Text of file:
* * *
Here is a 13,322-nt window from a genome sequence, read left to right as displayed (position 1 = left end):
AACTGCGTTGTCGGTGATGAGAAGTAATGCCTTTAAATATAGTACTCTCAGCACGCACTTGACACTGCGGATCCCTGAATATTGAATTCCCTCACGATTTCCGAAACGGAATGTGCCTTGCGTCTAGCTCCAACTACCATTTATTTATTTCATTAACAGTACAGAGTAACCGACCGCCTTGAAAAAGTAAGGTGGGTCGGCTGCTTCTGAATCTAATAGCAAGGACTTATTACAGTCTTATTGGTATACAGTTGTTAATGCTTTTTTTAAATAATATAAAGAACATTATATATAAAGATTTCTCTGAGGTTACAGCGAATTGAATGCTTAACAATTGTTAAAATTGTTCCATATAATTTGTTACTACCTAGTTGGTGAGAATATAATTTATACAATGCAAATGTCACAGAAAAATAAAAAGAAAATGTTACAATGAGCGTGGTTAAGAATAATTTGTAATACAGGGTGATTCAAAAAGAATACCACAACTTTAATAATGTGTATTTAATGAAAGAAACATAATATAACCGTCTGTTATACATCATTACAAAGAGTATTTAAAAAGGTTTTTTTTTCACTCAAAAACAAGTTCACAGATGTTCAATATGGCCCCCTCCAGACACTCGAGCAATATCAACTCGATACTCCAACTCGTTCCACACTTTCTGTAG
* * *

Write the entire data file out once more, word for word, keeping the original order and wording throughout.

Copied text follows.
Here is a 13,322-nt window from a genome sequence, read left to right as displayed (position 1 = left end):
AACTGCGTTGTCGGTGATGAGAAGTAATGCCTTTAAATATAGTACTCTCAGCACGCACTTGACACTGCGGATCCCTGAATATTGAATTCCCTCACGATTTCCGAAACGGAATGTGCCTTGCGTCTAGCTCCAACTACCATTTATTTATTTCATTAACAGTACAGAGTAACCGACCGCCTTGAAAAAGTAAGGTGGGTCGGCTGCTTCTGAATCTAATAGCAAGGACTTATTACAGTCTTATTGGTATACAGTTGTTAATGCTTTTTTTAAATAATATAAAGAACATTATATATAAAGATTTCTCTGAGGTTACAGCGAATTGAATGCTTAACAATTGTTAAAATTGTTCCATATAATTTGTTACTACCTAGTTGGTGAGAATATAATTTATACAATGCAAATGTCACAGAAAAATAAAAAGAAAATGTTACAATGAGCGTGGTTAAGAATAATTTGTAATACAGGGTGATTCAAAAAGAATACCACAACTTTAATAATGTGTATTTAATGAAAGAAACATAATATAACCGTCTGTTATACATCATTACAAAGAGTATTTAAAAAGGTTTTTTTTTCACTCAAAAACAAGTTCACAGATGTTCAATATGGCCCCCTCCAGACACTCGAGCAATATCAACTCGATACTCCAACTCGTTCCACACTTTCTGTAG